6. Use icing sugar to decorate if desirable

Posted in Baked goods, Norwegian | Tagged , , , , | 5 Comments

Norwegian fish cakes (fiskekaker)

Food soundtrack: Down river by The Temper Trap

In Norway we got fish cakes, fish pudding and fish balls, it is one of my favorite comfort meals. Because it is very cheap in Norway, it is often looked at as a poor mans meal, but that doesn’t mean it doesn’t taste good. It is usually served with white gravy, boiled potatoes and boiled carrots, simple and tasty. I also love to heat them up and have on a slice of dark bread for breakfast or lunch.

I made these yesterday and because I do not have a kitchen aid mixer I used my blender (it got real messy to clean up).  When you do this it is important that the milk and fish is cold, this does tend to get a bit sticky.

  • 600 g of cod or haddock chopped into tiny bits
  • 100 ml cold milk
  • 100 ml cream
  • 1 1/2 tbsp potato starch
  • 2 1/2 tsp salt
  • 3 tbsp chopped chives

1. In a mixer,  blend together all the ingredients and let the machine work it till it becomes a fine paste.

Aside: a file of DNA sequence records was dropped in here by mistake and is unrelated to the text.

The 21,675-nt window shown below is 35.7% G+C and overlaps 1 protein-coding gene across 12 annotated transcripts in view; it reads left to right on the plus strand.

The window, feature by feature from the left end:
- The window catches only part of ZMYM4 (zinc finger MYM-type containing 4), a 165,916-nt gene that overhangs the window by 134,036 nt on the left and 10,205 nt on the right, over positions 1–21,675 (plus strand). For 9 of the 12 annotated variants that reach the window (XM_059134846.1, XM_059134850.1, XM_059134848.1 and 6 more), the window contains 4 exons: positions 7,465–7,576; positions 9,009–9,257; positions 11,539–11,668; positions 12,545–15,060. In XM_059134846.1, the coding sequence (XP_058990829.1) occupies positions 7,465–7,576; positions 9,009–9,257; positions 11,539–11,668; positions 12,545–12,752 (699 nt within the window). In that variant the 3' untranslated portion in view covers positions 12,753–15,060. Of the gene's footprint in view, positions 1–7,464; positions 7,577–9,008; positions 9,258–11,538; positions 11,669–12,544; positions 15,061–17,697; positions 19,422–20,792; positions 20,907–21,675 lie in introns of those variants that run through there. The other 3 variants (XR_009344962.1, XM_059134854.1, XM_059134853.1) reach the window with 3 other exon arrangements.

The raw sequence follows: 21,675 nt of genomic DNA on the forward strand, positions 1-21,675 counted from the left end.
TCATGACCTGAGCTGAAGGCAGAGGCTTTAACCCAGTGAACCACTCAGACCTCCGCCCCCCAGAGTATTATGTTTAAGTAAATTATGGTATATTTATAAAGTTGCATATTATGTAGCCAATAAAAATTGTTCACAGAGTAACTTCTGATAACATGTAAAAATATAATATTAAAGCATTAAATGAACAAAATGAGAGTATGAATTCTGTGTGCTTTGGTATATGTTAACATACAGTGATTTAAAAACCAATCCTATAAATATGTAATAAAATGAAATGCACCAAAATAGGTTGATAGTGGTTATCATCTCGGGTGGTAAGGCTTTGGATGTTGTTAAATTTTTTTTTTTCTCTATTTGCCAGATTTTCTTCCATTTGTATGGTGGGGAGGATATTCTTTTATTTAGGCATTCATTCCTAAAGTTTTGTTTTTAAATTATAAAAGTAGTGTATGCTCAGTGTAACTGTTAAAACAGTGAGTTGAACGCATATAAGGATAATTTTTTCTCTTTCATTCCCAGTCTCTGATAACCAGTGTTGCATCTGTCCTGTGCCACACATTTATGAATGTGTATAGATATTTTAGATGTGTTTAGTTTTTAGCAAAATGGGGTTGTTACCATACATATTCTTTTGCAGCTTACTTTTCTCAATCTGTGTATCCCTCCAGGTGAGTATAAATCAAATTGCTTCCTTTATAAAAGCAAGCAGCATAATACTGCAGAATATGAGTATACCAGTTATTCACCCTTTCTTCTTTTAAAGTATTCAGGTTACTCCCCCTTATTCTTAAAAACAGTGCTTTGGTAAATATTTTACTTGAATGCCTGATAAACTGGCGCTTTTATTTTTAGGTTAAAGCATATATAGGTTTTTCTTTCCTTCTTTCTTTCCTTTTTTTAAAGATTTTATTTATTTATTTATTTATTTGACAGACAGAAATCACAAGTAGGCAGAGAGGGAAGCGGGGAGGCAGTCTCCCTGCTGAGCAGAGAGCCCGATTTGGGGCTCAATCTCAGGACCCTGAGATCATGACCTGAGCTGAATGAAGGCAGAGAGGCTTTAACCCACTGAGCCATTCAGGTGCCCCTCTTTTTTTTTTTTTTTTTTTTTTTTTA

2. Heat up a frying pan with butter and start scooping up little dollops and fry on each side for abt 4-5 minutes.

If you want to serve with white gravy

  • 4 tbsp. butter
  • 4 tbsp. flour
  • Salt
  • Pepper
  • curry powder ( I like lots, gives great flavor)
  • 2 1/2 c. milk

1. melt butter, stir in flour then add the rest. Keep stirring on medium heat til it becomes nice and thick

Posted in Dinner, Norwegian, Seafood | Tagged , , , | 3 Comments

Asian beef salad

Food soundtrack: You by Gold Panda

This recipe is fully inspired by Nigella Lawson, my food idol.  A woman who loves food, is not a chef, but still made a career making food to the people.    I believe we are long-lost sisters, here is a woman who loves butter, cream and all things “naughty” when it comes to food.  She doesn’t hold back and I love it.

I saw her recipe on Asian lamb salad.  As the name suggests it calls for lamb, but lamb fillets is a bit pricy here in Bangkok so I opted for a nice beef tenderloin and substituted red currant jelly with cranberry jelly.  Plus I added some honey to the dressing, because I will if possible find a way to put honey on everything.  This salad is refreshing, filling and perfect for lunch or dinner, pot luck or even a picnic.